Back in March, I applied to the CUNY Grad Center for the Fall 2012 semester. Earlier this week, I learned that I was accepted! I will be pursuing my second Master’s degree, this time in Liberal Studies. I’ve chosen to concentrate in Women’s, Gender, and Sexuality Studies because I hope to combine my interests in librarianship with my passion for sexuality education and equal rights. While in library school, I learned that there is little research on the information needs of LGBTQ (lesbian, gay, bisexual, transgender, and questioning) teenagers. Through my research, I found that there was no qualitative research on this topic that used sound investigative methodologies and I made a promise to myself that I would change that one day. My studies at the Grad Center will help me fulfill that promise by giving me the proper foundation and education as well as propelling me toward a tenure-track position in an academic library where I will have the time and resources* to devote myself to achieving this goal.
*I’m being optimistic–borderline naive–here. Faculty get some time off for research but it’s not nearly enough. Furthermore, the college will not pay for any expenses incurred as part of my research… so I will need to apply for grants and find funding elsewhere. But it’s still better than what a temporary or part-time position allows me! (Namely: nothing.)
So it was with interest that I read a story reported today in Inside Higher Ed wherein a transgender college student was awarded the right to use the women’s bathroom after having been relegated to “gender-neutral” bathrooms after another student complained about having to share the women’s bathroom with her. (We’ve been through this before, folks: separate does not mean equal!) Toward the middle of the article, though, I paused when I read the line: “The ‘T’ of LGBT is largely forgotten or invisible on most campuses today.” I realized I’m guilty of this.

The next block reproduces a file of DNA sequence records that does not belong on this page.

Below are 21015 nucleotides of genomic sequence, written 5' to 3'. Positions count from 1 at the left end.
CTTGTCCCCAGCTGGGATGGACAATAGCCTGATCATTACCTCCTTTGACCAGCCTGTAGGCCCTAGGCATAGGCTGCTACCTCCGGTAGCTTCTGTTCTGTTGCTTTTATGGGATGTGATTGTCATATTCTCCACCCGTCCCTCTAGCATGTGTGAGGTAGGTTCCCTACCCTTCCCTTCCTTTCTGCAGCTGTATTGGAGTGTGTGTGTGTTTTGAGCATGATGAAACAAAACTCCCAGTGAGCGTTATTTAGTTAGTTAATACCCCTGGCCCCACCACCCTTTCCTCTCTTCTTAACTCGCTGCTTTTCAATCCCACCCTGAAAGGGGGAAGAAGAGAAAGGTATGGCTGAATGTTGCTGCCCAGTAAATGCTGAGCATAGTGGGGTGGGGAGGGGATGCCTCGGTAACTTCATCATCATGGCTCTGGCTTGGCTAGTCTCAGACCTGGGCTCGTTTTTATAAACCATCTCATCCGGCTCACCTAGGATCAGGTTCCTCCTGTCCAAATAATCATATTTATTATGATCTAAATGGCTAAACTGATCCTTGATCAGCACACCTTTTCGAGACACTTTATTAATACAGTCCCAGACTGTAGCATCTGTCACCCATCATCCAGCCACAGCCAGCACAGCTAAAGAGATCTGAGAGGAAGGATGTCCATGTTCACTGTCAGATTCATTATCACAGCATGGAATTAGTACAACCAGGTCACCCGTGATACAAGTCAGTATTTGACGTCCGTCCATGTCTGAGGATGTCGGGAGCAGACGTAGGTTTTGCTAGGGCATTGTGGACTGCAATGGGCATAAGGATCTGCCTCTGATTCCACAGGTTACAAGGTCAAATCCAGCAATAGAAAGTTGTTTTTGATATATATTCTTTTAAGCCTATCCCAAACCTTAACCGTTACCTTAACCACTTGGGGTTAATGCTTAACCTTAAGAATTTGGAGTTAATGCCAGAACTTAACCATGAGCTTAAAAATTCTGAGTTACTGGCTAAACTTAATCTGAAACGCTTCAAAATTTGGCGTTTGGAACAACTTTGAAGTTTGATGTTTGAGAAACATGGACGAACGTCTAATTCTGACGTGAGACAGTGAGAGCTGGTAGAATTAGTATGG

Whenever I think about LGBTQ college students, I’m actually just thinking of gay and lesbian students. Meanwhile, I know people who have had gender-reassignment surgery and hormone replacement therapy so it’s not like I’ve forgotten about them or think transgender people are invisible, nonexistent, or insignificant. I guess I just think that transgender people come to terms with their identities later in life so I do not think of them when I think of “college students.” Of course, this is an unfair assumption–and a silly one, given that I work in a university system that is so large and diverse*.
*I can link to many reports for race/ethnicity and age of the students… but, of course, there is no data on sexuality or sexual identity. However, given that there are over 540,000 students at CUNY and that, on average, 3.5% of American adults identify as lesbian, gay, or bisexual and 0.3% of American adults are transgender (numbers that I think are conservative), that means that about 18,935 CUNY students identify as being lesbian, gay, or bisexual and another 1,623 are transgender.
I hope a formal education in Women’s, Gender, and Sexuality Studies will help correct this kind of thinking and inspire me to learn more about the information needs about LGBTQ college students and help me better assist them–and everyone else–in college libraries.